Writing Tips .........................................9 July 1999
One of the things I like most about the Internet, is that it's shown me that it doesn't matter where we come from, the majority of us are friendly, generous and helpful.
From my first tentative steps into this unbelievable techno-world, I've been amazed by this ever-present willingness of complete strangers to help - regardless of the simplicity or complexity of my problems. My family groan every time I start a sentence with, "I met this terrific person today ...." because they know I'm going to launch into yet another long story about my travels around the globe. For them, it's a bit like slide nights of someone else's holiday, but without even the distraction of the slides!
Never before have we been able to contact so many people from so many places, so easily.
It never ceases to astound me that I can sit at my desk here in Queensland, on a lovely 20 C winter's day, and be reading a message from a friend in North America who is caught in the sauna of summer.
How fortunate are we - to be alive at this particular time in history?
It doesn't matter what you want to find out or do, you're sure to be able to find someone, somewhere to help - usually for free or for a small charge.
When I started to send out my Writing Tips, I was struck by another feature of the internet - that until then, I had never really considered. When we meet people face to face, we're able to take a rough guess at their origins - from their accent and so on - but when we're communicating through the written word, it's more difficult to detect regional differences. And that means that we run the risk of losing all that wonderful variety that makes us so interesting as a species!
We don't collectively spend billions of dollars each year on travel because we want to meet people who are exactly the same as ourselves, we do it because we want to learn about different cultures, and we want to experience other ways of living.
What made me think about this was the number of people who interpreted my Australian expressions and spelling, as errors. I was amazed, yet again, by the people who took the time to gently point out I might like to have a quick look at some word or other that I'd apparently "overlooked" in my proof reading. It was, without exception, done in the spirit of wanting to help.
I considered changing all my future work to make it fit into these new patterns - but then realised that if I did, I would be contributing to the "greying" of the world!
It's a bit like children's paintings - little tots start out with their beautiful bright colours - green, red, blue, yellow - but after a while, all they have is dark browny-grey!
Who wants to live in a grey world?
Let's celebrate our small differences while we still have them. I'll continue to colour my little part of the world with my favourite way of spelling and hope that you realise I'm doing it because I'm from Australia - and not because I can't spell!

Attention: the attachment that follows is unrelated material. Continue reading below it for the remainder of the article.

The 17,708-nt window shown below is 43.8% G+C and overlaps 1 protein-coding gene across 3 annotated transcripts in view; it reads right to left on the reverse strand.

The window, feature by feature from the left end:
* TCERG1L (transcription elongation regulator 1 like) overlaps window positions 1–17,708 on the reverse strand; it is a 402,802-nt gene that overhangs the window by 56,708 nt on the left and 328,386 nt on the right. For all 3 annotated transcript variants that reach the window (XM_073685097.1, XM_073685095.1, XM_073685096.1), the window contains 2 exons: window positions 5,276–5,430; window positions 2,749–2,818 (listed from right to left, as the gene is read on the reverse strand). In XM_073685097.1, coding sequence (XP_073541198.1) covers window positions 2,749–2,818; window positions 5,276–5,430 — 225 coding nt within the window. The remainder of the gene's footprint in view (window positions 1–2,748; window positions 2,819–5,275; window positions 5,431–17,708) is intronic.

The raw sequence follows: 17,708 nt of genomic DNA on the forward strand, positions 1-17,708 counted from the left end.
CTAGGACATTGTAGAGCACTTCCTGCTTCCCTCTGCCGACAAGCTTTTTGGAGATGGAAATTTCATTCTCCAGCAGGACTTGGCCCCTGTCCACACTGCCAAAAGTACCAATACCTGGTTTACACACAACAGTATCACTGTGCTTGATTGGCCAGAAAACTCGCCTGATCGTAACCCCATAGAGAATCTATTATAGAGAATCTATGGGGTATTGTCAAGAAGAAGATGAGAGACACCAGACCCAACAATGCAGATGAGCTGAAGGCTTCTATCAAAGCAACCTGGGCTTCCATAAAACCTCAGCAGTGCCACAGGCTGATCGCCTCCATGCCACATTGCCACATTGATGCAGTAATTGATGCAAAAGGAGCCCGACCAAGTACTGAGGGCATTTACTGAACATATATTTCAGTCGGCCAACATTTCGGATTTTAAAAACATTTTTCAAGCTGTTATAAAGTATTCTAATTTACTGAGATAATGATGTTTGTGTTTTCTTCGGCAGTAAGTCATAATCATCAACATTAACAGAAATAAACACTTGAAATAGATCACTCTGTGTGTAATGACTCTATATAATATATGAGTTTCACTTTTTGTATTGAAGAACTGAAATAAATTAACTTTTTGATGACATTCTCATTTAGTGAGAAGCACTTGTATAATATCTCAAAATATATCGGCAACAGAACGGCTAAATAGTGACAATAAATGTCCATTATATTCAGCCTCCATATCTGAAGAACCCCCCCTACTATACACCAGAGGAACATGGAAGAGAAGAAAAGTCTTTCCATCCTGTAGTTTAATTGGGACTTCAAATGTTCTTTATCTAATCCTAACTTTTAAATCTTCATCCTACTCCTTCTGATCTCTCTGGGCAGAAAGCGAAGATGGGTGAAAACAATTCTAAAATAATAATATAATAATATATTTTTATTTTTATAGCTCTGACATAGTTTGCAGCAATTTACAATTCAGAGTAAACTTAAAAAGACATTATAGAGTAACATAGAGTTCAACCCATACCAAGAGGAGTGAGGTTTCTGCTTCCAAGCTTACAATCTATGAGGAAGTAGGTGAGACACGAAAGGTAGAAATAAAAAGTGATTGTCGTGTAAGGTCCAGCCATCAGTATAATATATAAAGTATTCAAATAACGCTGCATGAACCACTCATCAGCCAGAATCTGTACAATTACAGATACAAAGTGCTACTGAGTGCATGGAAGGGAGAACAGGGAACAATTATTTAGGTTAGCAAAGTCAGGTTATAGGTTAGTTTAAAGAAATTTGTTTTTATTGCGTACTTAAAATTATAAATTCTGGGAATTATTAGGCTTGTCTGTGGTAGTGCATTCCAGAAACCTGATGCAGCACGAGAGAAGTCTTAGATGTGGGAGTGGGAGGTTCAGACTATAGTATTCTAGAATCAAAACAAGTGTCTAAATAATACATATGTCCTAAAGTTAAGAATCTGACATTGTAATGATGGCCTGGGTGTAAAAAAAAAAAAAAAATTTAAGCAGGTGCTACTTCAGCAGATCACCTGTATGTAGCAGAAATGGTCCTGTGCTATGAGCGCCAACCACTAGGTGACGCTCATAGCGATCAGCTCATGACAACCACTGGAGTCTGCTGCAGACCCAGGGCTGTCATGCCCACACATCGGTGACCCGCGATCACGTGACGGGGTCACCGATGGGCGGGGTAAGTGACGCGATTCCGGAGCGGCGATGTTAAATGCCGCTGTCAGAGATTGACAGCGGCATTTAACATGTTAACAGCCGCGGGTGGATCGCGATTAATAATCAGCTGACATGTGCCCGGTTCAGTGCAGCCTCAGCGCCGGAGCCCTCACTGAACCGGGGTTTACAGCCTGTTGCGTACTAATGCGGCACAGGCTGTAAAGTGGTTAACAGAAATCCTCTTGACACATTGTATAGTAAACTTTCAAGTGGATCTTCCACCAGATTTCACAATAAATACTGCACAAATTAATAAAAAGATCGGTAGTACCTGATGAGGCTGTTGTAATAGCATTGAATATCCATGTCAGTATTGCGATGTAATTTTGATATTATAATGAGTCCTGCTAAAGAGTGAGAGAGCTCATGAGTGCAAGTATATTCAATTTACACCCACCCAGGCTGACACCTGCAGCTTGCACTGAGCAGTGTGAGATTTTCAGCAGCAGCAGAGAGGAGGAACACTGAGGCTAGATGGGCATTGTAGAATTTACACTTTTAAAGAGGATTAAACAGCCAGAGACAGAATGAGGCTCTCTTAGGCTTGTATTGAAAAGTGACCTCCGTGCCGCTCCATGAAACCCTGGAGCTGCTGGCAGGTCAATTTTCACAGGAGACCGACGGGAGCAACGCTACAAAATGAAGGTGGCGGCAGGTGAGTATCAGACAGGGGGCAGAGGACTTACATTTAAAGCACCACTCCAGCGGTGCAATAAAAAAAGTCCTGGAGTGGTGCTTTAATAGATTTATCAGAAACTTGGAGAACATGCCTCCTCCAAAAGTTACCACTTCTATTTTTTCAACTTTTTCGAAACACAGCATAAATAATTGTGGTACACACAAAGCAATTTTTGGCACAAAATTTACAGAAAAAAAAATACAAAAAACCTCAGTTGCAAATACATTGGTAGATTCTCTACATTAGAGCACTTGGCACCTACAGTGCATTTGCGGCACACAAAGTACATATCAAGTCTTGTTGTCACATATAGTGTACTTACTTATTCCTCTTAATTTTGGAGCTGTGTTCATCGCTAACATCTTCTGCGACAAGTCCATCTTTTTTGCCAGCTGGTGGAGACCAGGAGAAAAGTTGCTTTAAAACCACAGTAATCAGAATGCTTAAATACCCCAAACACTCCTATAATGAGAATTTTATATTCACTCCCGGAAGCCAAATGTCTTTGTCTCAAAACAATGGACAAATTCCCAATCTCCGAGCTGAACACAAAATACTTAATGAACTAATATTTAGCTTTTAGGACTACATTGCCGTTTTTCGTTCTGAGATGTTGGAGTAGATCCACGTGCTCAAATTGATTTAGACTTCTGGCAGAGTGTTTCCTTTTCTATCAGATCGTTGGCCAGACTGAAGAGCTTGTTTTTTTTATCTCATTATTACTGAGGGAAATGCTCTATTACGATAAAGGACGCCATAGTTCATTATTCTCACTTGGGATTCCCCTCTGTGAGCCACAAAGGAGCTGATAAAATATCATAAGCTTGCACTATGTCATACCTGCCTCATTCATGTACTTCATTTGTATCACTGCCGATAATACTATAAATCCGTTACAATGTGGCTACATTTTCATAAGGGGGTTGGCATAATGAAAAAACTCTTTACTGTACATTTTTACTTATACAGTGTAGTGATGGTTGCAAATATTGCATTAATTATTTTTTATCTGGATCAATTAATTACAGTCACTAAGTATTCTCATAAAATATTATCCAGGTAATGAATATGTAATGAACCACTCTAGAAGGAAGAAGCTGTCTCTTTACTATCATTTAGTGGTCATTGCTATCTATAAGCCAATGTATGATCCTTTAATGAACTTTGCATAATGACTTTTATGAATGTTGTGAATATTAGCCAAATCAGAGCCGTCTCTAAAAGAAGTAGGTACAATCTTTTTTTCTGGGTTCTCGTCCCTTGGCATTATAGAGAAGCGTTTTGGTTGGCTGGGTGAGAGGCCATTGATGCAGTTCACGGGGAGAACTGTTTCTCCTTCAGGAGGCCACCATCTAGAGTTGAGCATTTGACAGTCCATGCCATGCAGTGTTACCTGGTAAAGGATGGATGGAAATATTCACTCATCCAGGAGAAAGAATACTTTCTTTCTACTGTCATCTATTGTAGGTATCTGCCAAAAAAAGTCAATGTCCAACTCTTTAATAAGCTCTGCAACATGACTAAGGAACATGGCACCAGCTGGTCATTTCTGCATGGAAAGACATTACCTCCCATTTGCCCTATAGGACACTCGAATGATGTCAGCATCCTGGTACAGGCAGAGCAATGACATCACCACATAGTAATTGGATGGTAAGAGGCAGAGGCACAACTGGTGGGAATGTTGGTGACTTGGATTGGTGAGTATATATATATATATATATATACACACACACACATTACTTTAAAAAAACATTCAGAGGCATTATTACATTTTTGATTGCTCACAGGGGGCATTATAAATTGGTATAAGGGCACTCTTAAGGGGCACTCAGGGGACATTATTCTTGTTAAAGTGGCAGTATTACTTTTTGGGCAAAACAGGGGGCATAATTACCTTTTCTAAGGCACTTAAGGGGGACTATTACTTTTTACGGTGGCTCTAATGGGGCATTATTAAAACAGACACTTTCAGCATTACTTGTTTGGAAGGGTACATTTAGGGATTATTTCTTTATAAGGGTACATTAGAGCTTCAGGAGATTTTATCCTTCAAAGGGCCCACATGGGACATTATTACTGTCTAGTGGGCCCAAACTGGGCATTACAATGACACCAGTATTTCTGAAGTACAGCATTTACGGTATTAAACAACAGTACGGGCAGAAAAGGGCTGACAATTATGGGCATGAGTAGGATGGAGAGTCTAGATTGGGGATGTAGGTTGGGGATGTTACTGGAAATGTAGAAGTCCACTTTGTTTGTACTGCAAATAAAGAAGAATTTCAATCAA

~ *** ~
How many extra words did you manage to find from the Latin and Greek last week?
Well done! It just shows how many of our words have been borrowed from these ancient languages. (If you missed last week's Tip - or any others - remember, you can find them all on the Archives page )
Here are the answers to the previous quiz: who or what lives in each of these:
1. manse - MINISTER
2. rectory - RECTOR
3. convent - NUN
4. monastery - MONK
5. coop - CHOOKS (HENS)
6. lodge - BEAVER
7. holt - OTTER
8. lair - WOLF (or other wild animal)
9. eyrie - EAGLE
10.asylum - (No, not us at the end of a lo-o-o-ng week ...) MENTAL PATIENT
NB Some of these words have become interchangeable e.g. a minister can live in MANSE or a RECTORY - depending on his denomination.
OXYMORON OF THE WEEK: tight slacks (and don't we see plenty of them during the holidays??)
A couple of VERY useful Latin phrases this week. These are Latin names for nonexistent illnesses and diseases - I'm sure you'll find an opportunity to use at least one, sometime soon.
Inopia celeritatis (a mild condition that makes it impossible for you to arrive on time)
Impedimentum memoriae (a mental block that makes it hard for you to remember peoples' names)
And for those of you in throes of the Northern Hemisphere Holiday Season:
Taedium pellucidorum (an eye condition that keeps you from looking at slides of other peoples' holidays)
Just to finish off and apropos nothing in particular, these gems from some sports "stars":
"I owe a lot to my parents; especially my mother and father." (Greg Norman)
"I've never had major knee surgery on any other part of my body." (Winston Bennett)
"I can see the carrot at the end of the tunnel." (Stuart Pearce)
Now that's a hard act to follow!